United States District Court, M.D. North Carolina
WILLIAM L. OSTEEN, Jr., District Judge.
This matter is before this court for review of the Memorandum Opinion and Recommendation ("Recommendation") filed on December 22, 2014, by the Magistrate Judge in accordance with 28 U.S.C. § 636(b). (Doc. 12.) In the Recommendation, the Magistrate Judge recommends that Respondent's Motion to Dismiss (Doc. 5) be granted, that the Petition (Doc. 1) be denied, and that this action be dismissed. The Recommendation was served on the parties to this action on December 22, 2014. (Doc. 13.) Petitioner filed timely objections (Doc. 14) to the Recommendation.
This court is required to "make a de novo determination of those portions of the [Magistrate Judge's] report or specified proposed findings or recommendations to which objection is made." 28 U.S.C. § 636(b)(1). This court "may accept, reject, or modify, in whole or in part, the findings or recommendations made by the [M]agistrate [J]udge.... [O]r recommit the matter to the [M]agistrate [J]udge with instructions." Id.
This court has appropriately reviewed the portions of the Recommendation to which objection was made and has made a de novo determination which is in accord with the Magistrate Judge's Recommendation. Specifically, this court finds, as the Magistrate Judge did, that this Petition was not timely filed. (See Recommendation (Doc. 12) at 6-7.) In his objections, Petitioner claims that he has "a valid reason for the time limitation lapse." (Petitioner's Objections (Doc. 14) at 1.) However, this court has examined the record and Petitioner's pleadings for circumstances that would equitably toll the statute of limitations and has found none.
Petitioner explains that the deficiencies in the indictment against him made it so that he could not file a timely petition in state court or that these circumstances should excuse the time limitation for filing his petition in state court. (See id. at 2.) Petitioner also asserts that he "suffers from schizophrenia." (Id. at 3.) Despite Petitioner's claims, Petitioner has not explained how either of these circumstances caused him to wait for over two years to file his first Motion for Appropriate Relief in Durham County Superior Court. (See Recommendation (Doc. 12) at 1-2.) Although Petitioner has filed numerous motions in the state courts since 2008, this court finds Petitioner has not shown that he was "pursuing his rights diligently" from the date of his conviction in October 2006 to the date his first Motion for Appropriate Relief was filed in October 2008, or that Petitioner's justifications are "some extraordinary circumstance [that] stood in his way" of his timely filing. See Pace v. DiGuglielmo, 544 U.S. 408, 418 (2005); see also United States v. Sosa, 364 F.3d 507, 513 (4th Cir. 2004) (noting that "federal courts will apply equitable tolling because of a petitioner's mental condition only in cases of profound mental incapacity" and that the petitioner in that case had not "asserted that his mental condition rises to this level"). Thus, this court finds that the limitation period should not be equitably tolled. Because this court's de novo determination is in accord with the Magistrate Judge's Recommendation, this court will adopt the Recommendation.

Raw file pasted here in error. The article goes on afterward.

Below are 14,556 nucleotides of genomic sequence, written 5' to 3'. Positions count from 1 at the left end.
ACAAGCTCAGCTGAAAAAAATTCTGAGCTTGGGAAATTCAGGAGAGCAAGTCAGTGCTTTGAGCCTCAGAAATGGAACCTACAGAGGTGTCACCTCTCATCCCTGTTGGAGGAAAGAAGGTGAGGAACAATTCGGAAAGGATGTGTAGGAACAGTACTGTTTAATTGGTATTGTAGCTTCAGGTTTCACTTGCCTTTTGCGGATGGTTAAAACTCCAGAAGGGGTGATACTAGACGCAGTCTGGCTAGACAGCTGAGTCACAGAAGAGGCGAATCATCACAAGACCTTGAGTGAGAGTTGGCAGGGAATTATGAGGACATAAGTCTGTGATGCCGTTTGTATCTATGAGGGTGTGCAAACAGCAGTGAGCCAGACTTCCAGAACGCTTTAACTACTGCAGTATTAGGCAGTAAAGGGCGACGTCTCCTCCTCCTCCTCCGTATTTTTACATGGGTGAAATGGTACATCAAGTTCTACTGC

IT IS THEREFORE ORDERED that the Magistrate Judge's Recommendation (Doc. 12) is ADOPTED. IT IS FURTHER ORDERED that Respondent's Motion to Dismiss (Doc. 5) is GRANTED, that the habeas corpus petition (Doc. 1) is DENIED, and that this action is DISMISSED. A Judgment dismissing this action will be entered contemporaneously with this Order. Finding no substantial issue for appeal concerning the denial of a constitutional ...